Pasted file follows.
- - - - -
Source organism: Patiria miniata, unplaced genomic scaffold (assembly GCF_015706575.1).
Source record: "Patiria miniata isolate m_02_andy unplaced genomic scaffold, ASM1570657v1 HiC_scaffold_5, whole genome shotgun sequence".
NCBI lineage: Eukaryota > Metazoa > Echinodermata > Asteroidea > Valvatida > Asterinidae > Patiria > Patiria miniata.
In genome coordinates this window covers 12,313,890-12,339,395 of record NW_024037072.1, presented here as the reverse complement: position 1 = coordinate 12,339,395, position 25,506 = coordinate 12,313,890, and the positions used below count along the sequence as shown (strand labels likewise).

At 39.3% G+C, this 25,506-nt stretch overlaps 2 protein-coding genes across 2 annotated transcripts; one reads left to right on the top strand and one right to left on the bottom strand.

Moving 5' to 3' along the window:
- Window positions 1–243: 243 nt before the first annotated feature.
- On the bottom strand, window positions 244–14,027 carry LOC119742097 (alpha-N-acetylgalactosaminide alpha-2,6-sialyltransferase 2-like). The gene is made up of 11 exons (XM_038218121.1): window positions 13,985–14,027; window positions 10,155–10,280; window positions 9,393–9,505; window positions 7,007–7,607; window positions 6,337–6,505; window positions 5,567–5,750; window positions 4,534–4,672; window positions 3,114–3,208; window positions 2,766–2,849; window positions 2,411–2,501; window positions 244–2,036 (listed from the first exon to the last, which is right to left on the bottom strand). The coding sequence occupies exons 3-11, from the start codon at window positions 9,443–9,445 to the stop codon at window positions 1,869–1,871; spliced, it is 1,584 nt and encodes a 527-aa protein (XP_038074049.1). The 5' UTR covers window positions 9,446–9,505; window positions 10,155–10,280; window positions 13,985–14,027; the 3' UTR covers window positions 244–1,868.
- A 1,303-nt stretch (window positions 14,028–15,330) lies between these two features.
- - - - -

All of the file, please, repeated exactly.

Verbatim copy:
Source organism: Patiria miniata, unplaced genomic scaffold (assembly GCF_015706575.1).
Source record: "Patiria miniata isolate m_02_andy unplaced genomic scaffold, ASM1570657v1 HiC_scaffold_5, whole genome shotgun sequence".
NCBI lineage: Eukaryota > Metazoa > Echinodermata > Asteroidea > Valvatida > Asterinidae > Patiria > Patiria miniata.
In genome coordinates this window covers 12,313,890-12,339,395 of record NW_024037072.1, presented here as the reverse complement: position 1 = coordinate 12,339,395, position 25,506 = coordinate 12,313,890, and the positions used below count along the sequence as shown (strand labels likewise).

At 39.3% G+C, this 25,506-nt stretch overlaps 2 protein-coding genes across 2 annotated transcripts; one reads left to right on the top strand and one right to left on the bottom strand.

Moving 5' to 3' along the window:
- Window positions 1–243: 243 nt before the first annotated feature.
- On the bottom strand, window positions 244–14,027 carry LOC119742097 (alpha-N-acetylgalactosaminide alpha-2,6-sialyltransferase 2-like). The gene is made up of 11 exons (XM_038218121.1): window positions 13,985–14,027; window positions 10,155–10,280; window positions 9,393–9,505; window positions 7,007–7,607; window positions 6,337–6,505; window positions 5,567–5,750; window positions 4,534–4,672; window positions 3,114–3,208; window positions 2,766–2,849; window positions 2,411–2,501; window positions 244–2,036 (listed from the first exon to the last, which is right to left on the bottom strand). The coding sequence occupies exons 3-11, from the start codon at window positions 9,443–9,445 to the stop codon at window positions 1,869–1,871; spliced, it is 1,584 nt and encodes a 527-aa protein (XP_038074049.1). The 5' UTR covers window positions 9,446–9,505; window positions 10,155–10,280; window positions 13,985–14,027; the 3' UTR covers window positions 244–1,868.
- A 1,303-nt stretch (window positions 14,028–15,330) lies between these two features.